Updated June 27, 2024

“The Alchemist”: Interview with Angelica Wang


Eri Ochiai

Japan Dev contributor


Angelica Wang, currently the Customer Success Manager at Japan Dev, recently shared her experience moving from the U.S. to Aomori Prefecture. Reflecting on her journey, Angelica discussed how her upbringing sparked her curiosity about language and thought. She shared insights about balancing work and personal interests while living in rural Japan. Angelica’s love for nature and the connection she has to it offers insight for anyone looking to find a balance between work and their passions in Japan.

Key Takeaways

  • Living in a foreign country can entail some sacrifices, but it can also lead to personal growth and self-discovery.

  • Moving to Japan, if you’ve studied Japanese in school, can open up new spaces to explore other interests and passions.

  • Living in the countryside can impact the job search but by working on identifying your strengths and believing in yourself, the transition is possible.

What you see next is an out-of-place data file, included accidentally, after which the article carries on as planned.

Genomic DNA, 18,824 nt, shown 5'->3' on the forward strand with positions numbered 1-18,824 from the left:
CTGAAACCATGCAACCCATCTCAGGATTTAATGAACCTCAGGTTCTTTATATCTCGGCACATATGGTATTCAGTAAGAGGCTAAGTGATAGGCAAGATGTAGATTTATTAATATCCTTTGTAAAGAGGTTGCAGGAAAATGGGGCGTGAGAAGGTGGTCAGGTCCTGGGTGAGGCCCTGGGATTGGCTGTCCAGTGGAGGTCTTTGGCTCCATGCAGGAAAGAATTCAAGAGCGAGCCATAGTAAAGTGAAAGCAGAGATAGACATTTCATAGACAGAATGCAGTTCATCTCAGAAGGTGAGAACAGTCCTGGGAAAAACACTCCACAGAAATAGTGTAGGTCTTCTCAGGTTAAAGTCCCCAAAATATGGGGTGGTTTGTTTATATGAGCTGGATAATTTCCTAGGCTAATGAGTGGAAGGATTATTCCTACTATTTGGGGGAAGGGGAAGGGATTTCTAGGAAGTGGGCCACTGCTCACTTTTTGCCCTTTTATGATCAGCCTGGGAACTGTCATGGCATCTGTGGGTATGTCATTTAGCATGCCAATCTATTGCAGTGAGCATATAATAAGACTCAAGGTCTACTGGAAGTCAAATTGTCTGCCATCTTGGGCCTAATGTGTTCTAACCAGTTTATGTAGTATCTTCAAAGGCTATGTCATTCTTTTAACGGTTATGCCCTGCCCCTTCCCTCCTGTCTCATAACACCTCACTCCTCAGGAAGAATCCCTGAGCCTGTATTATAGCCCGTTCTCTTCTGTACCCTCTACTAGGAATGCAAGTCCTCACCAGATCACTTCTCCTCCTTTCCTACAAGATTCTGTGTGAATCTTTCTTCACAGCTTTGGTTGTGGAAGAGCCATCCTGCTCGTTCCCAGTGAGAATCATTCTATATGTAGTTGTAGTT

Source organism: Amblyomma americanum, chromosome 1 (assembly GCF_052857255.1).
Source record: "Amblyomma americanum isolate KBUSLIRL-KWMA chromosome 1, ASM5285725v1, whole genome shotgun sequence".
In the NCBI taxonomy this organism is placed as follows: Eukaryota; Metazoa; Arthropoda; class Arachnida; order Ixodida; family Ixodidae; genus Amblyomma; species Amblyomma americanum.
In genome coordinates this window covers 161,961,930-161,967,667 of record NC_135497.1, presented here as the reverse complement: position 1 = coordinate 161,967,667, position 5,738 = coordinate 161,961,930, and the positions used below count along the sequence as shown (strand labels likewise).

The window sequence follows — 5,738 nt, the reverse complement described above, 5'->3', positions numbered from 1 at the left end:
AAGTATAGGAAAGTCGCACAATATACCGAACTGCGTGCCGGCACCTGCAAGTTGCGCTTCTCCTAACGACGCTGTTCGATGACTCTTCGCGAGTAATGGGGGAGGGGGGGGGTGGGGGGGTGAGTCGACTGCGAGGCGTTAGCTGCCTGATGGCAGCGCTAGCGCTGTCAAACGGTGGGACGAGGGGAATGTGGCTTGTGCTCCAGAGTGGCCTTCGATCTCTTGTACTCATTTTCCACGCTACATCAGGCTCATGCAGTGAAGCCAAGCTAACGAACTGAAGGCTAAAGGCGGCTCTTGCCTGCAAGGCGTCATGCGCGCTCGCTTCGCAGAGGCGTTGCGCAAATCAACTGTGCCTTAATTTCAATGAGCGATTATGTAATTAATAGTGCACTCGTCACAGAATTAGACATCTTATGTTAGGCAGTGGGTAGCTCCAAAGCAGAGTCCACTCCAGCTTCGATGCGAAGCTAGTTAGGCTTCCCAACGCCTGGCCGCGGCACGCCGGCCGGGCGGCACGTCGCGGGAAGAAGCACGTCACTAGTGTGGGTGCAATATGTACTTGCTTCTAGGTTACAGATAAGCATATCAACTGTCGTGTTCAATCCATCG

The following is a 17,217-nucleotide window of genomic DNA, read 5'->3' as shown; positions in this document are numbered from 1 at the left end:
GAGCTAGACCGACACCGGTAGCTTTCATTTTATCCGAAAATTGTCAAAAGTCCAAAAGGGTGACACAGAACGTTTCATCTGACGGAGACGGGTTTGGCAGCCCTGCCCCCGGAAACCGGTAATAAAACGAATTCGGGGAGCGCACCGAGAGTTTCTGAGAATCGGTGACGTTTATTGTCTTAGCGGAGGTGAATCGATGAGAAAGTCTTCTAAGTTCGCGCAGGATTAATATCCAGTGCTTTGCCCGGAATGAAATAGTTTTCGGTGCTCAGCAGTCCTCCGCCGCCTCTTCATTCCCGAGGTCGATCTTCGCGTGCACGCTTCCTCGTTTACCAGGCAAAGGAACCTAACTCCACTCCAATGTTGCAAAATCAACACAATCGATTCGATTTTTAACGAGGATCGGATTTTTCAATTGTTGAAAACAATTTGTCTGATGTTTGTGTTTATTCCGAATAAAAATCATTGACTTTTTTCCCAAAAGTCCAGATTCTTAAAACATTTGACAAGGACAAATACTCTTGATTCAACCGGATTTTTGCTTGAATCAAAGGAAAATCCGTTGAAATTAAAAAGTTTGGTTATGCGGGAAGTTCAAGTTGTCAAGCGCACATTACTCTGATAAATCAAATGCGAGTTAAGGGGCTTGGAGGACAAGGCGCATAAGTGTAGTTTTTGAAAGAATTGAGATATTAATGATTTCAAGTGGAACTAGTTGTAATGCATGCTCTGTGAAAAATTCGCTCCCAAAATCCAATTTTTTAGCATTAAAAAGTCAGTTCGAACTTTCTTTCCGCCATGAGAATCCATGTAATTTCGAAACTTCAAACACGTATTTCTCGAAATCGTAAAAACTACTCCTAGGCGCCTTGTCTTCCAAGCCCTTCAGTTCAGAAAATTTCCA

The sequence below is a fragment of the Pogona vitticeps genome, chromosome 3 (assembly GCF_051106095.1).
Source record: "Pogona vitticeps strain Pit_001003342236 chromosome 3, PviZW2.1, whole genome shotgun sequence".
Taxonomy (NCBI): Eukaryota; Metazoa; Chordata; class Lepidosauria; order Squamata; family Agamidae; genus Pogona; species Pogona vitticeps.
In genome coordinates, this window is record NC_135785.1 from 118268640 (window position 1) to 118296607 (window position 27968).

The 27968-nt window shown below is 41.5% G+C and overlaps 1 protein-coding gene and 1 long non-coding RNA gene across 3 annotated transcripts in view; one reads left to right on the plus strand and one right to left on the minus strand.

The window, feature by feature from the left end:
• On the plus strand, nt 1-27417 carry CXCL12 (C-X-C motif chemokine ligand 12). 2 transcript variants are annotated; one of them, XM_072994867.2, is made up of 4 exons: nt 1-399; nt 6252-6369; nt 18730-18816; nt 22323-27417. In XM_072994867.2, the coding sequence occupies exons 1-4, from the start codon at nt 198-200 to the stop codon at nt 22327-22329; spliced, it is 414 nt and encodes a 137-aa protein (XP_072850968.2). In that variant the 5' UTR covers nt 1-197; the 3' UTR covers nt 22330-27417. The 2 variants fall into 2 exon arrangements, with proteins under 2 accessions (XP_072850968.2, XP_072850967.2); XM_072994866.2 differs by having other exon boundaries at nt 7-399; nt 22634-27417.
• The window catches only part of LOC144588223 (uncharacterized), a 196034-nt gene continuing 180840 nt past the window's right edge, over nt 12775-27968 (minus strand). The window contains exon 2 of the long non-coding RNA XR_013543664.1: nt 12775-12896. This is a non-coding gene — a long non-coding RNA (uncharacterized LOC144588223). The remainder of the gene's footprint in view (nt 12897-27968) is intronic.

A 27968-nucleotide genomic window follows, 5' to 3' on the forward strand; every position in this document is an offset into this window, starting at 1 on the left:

Choosing Japanese as a Starting Point

Eri: Please tell me about your background.

Angelica: I’m Chinese American and grew up in Oregon in the U.S. I’ve always been around different cultures even as a child and I was sent to Chinese School and spoke Chinese at home. I didn’t have a choice in going to Chinese School, so for some time I took that environment for granted, but I always knew I enjoyed learning languages.

In high school, I studied Japanese for 3 years. I decided on Japanese because at the time, I just thought it was another Asian language, like Chinese. (laughs) but Japanese was so hard! I still feel like I struggle with it. I also found it interesting how Japanese culture is still well-kept compared to China, which was impacted by the Cultural Revolution. This fascination led me to major in Japanese in University and study abroad in Osaka. After I graduated, I worked a little bit but I wanted to come back so I applied and got accepted to the JET Program. I was sent to Aomori Prefecture, in the northern part of the country. This is where I am living today.

Eri: If you took a step back and looked at the entire journey till now as a book, what would be the title of your book?